MATLAB Targets Big Data, says Dr Shure
9 March, 2015
Dr Loren Shure from MathWorks: "MATLAB environment, computational speed, and integration for GPU-acceleration makes a good environment for Deep Learning"
Dr Loren Shure from MathWorks: “MATLAB environment, computational speed, and integration for GPU-acceleration makes a good environment for Deep Learning”
This month, Dr Loren Shure from MathWorks will particiate in IMVC 2015 Conference for Machine Vision in Tel-aviv, where she will talk about recent MATLAB features to solve problems such as training image recognition algorithms or processing large volumes of medical images.
Dr. Shure is one of the first employees of MathWorks, and works for MathWorks over 28 years. For the first 27 of these years, she co-authored several MathWorks products, contributed core functionality to MATLAB and to the design of the MATLAB language. She agreed to Make an email interview with Techtime.
You are the first employee in Mathworks. What are the major advancements that took place since you started for Image Processing & Computer Vision?
“Large Data – A decade ago, a 2000×3000 image was HUGE. Now it’s quite common. It’s also common now to have thousands of images. Performance – Almost all of our IP Toolbox is performance optimized. This means C/C++ code under the hood with multithreading, Intel instruction optimizations, and world class algorithm implementations. Additionally, we’ve got over 50 algorithms that can run on NVIDIA GPU cards. For image processing, MATLAB is pretty fast now.
“Algorithms – The world keeps on discovering new ways to solve problems and we make sure that the best techniques make their way into our tools. We’ve made major advancements in the areas of image registration and image segmentation. Computer Vision – A decade ago, this was still a relatively young field. It has matured quickly and so has the MathWorks solution. CVST has a very compelling set of capabilities with easy to use tools like Camera Calibrator.”
“Deep Learning has become an important ingredient for computer vision. Does Matlab support DL?
“MATLAB is being used in two of the popular deep learning frameworks, caffe and torch – computer vision is a primary application area. The MATLAB environment, computational speed (e.g., MKL integration), and integration for GPU-acceleration make it a good environment for deep learning. Today deep learning is being used by a relatively few researchers; they often use multiple technique to get optimal results. Tools like feature detection in Computer Vision Toolbox, classification in the Statistics and Machine Learning Toolbox, and Neural Network toolbox are also used for these types of problems.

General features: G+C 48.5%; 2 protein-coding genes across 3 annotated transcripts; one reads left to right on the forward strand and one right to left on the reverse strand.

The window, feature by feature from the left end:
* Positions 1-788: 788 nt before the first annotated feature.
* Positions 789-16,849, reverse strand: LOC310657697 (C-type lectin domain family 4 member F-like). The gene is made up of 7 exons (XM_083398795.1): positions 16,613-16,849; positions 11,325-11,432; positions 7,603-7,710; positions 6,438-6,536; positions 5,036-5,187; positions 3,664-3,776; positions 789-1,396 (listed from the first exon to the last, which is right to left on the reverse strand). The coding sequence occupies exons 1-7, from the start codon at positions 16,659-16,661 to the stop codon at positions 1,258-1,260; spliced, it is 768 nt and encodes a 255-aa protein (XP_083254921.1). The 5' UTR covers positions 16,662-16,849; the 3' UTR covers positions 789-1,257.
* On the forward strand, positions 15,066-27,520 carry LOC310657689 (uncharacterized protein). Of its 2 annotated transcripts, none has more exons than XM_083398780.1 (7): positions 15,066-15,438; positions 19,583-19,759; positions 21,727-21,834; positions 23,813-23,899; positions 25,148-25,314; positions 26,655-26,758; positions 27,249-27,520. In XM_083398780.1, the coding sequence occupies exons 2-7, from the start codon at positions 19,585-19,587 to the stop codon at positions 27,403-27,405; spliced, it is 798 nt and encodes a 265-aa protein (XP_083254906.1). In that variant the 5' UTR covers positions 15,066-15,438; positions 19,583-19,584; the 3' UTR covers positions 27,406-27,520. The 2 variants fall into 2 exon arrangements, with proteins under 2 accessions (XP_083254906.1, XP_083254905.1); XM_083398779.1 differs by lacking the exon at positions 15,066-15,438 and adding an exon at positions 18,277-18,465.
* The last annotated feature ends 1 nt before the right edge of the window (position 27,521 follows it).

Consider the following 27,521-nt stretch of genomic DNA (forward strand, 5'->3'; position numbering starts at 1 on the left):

“Last year at IMVC, a professor in CV with deep learning (Lior Wolf) professed his love for MATLAB because it made setting up his problems so much easier. There’s a lot of data prep in order to use deep learning algorithms. MATLAB is really great at that.
Deep Learning works well for users with large sets of labelled data and with significant computing resources; this explains why most of the deep learning research is being performed by companies like Google and Facebook. Our tools for computer vision and machine learning will help those without the computing power or data to solve these problems. Additionally, the MATLAB community has created several third party toolboxes that perform deep learning as well.”
How does Matlab support GPU computing for computer vision applications ?
“We support about 50 image processing algorithms for use on NVIDIA GPUs. Also, users can integrate CUDA kernels into their MATLAB workflow with PCT.”
What can we expect in the near future in the computer vision toolbox ?
“As of R2015a, we just finished a bunch of work on making recognition frameworks easier to use. For example, check out the new ‘Bag of Visual Words’ framework. Moving forward, we’re focused on stereo vision and point cloud processing. We’ve release some capabilities and there’s more to come.”
How does Matlab support big data problems?
“Our support for big data is designed to help users to scale their algorithms with very few code changes ( e.g., parfor , batch, imageSet ). They can start trying out their ideas with imageSet or datastore in MATLAB, and continue their analysis using MapReduce. With MATLAB MapReduce they can explore and analyze big data sets on their workstations with the MapReduce programming technique that’s fundamental to Hadoop. They can create applications based upon MATLAB MapReduce to work with their ‘uncomfortably large’ data on workstations, and deploy these same applications within production instances of Hadoop, using MATLAB Compiler.
“This is important since the majority of companies don’t have production Hadoop systems today, but many are considering these in the near future. By supporting MATLAB MapReduce today, companies can begin learning to use and build programs and become familiar with how easy it is to take models and integrate them into their IT systems. We see many companies taking the next steps to build more sophisticated analytics.”
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